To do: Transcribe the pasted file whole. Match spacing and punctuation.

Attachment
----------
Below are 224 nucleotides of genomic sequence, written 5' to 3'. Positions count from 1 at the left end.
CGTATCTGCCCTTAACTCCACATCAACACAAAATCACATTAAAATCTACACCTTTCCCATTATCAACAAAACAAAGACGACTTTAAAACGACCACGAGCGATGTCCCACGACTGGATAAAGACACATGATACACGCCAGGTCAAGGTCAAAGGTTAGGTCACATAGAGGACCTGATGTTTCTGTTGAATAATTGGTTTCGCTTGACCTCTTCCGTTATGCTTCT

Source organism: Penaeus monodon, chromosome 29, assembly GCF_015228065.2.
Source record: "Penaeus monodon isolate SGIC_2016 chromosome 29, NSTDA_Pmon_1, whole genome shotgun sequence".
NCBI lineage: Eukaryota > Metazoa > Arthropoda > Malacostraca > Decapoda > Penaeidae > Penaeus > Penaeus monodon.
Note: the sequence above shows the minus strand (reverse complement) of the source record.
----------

Below are 224 nucleotides of genomic sequence, written 5' to 3'. Positions count from 1 at the left end.
CGTATCTGCCCTTAACTCCACATCAACACAAAATCACATTAAAATCTACACCTTTCCCATTATCAACAAAACAAAGACGACTTTAAAACGACCACGAGCGATGTCCCACGACTGGATAAAGACACATGATACACGCCAGGTCAAGGTCAAAGGTTAGGTCACATAGAGGACCTGATGTTTCTGTTGAATAATTGGTTTCGCTTGACCTCTTCCGTTATGCTTCT

Source organism: Penaeus monodon, chromosome 29, assembly GCF_015228065.2.
Source record: "Penaeus monodon isolate SGIC_2016 chromosome 29, NSTDA_Pmon_1, whole genome shotgun sequence".
NCBI lineage: Eukaryota > Metazoa > Arthropoda > Malacostraca > Decapoda > Penaeidae > Penaeus > Penaeus monodon.
Note: the sequence above shows the minus strand (reverse complement) of the source record.